Out on a demo to make David Miliband and John Hutton feel the full humiliation they deserve, I found myself trying to get a posh family from a nearby mansion to sign a petition called 'End the Siege of Gaza'. They claimed to be opposed to the Israeli bombardment but wouldn't sign the petition on the basis that they didn't know what they were signing. Apparently the clear, short sentence at the top of the form and my patient explanation wasn't information. Eventually it transpired that they wouldn't sign because I was from a socialist organisation and they were, to use their own term, 'righties'.

What I said in my head:
"Great, well why don't you just wait until the Tories give a fuck about it then? I'm sure they'll be organising demos of their own momentarily."

And finally, a letter from today's Weekend Magazine:
My girlfriend reckons the Guardian is a "Trotsky paper" and has it in the house under sufferance. But when I give her the magazine to read Lucy Mangan's column, I don't get it back for at least half an hour. Is there hope for Torygirl yet?
Jon Berryman
Poulton-le-Fylde, Lancashire

No Jon, because she's clearly a fucking idiot.**

*Look, it's not holocaust humour. I don't believe that jokes about mass-extermination are funny. It's a joke about the way that Channel 4 markets its documentaries (you know, The Boy With A Goat for his Testicles) and the insanity of their promotion of Lee Collins as a 'face of the channel' (i.e. distinctive brand for this multi-channel multi-platform age) which will inevitably result in his taking part in some doc that is completely inappropriate at some point in the near future.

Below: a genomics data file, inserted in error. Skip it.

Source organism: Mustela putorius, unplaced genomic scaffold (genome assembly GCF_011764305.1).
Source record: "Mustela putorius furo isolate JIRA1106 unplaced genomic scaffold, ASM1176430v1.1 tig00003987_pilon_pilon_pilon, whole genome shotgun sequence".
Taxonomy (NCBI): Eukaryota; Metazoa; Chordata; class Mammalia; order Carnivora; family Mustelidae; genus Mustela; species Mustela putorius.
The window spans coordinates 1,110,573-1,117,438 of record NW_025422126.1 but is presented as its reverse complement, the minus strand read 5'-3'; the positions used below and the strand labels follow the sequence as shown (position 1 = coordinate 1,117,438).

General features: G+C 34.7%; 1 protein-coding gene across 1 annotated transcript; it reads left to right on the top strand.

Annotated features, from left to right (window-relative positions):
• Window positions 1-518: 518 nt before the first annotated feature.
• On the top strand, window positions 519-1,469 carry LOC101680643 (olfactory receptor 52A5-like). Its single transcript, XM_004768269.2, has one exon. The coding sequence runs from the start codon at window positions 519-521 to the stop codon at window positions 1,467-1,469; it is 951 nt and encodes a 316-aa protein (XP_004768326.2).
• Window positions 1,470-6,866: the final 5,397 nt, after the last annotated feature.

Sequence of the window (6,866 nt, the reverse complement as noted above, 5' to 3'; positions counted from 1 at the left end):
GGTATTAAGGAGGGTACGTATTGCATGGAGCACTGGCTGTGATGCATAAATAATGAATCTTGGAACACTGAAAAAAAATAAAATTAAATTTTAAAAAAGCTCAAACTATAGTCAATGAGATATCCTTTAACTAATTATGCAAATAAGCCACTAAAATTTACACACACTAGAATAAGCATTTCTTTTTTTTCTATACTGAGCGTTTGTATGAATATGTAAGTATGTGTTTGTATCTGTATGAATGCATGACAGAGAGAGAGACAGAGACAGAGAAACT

**Leaving aside the "Trotsky paper" cretinousness, if it takes her half an hour to read Lucy Mangan's column there's a good chance she's technically in a coma.

Just in Case Anyone's Missed This - Beeb and DEC

I know I'm well behind the curve here, as you can get the story from any of these excellent news nodes:
Socialist Unity
Enemies of Reason
Lenin's Tomb
Beau Bo d'Or
Stop the War
Tony Benn
and of course weirdly, the BBC.

Anyway, for anyone who did miss - this apart from wondering where you've been living, in a chinese pipe? - here's roughly what's happened:

Palestinians who've had their hospitals, schools, universities and UN aid buildings reduced to rubble, who've suffered the loss of 1,400 of their fellow countrymen, women and children and trying to treat 5,400 wounded. People who've seen their medical workers attacked. People who in their hundreds of thousands have no access to drinking water and food, and most of whom do not have a stable electricity supply, apparently don't constitute 'humans' enough to have their situation called a 'humanitarian crisis'.

The Disasters and Emergency Committee wanted the Beeb to carry adverts launching an appeal for Gaza, and the Beeb said that it wouldn't because it might be seen as biased. The other networks promptly used this as an excuse not to carry it either.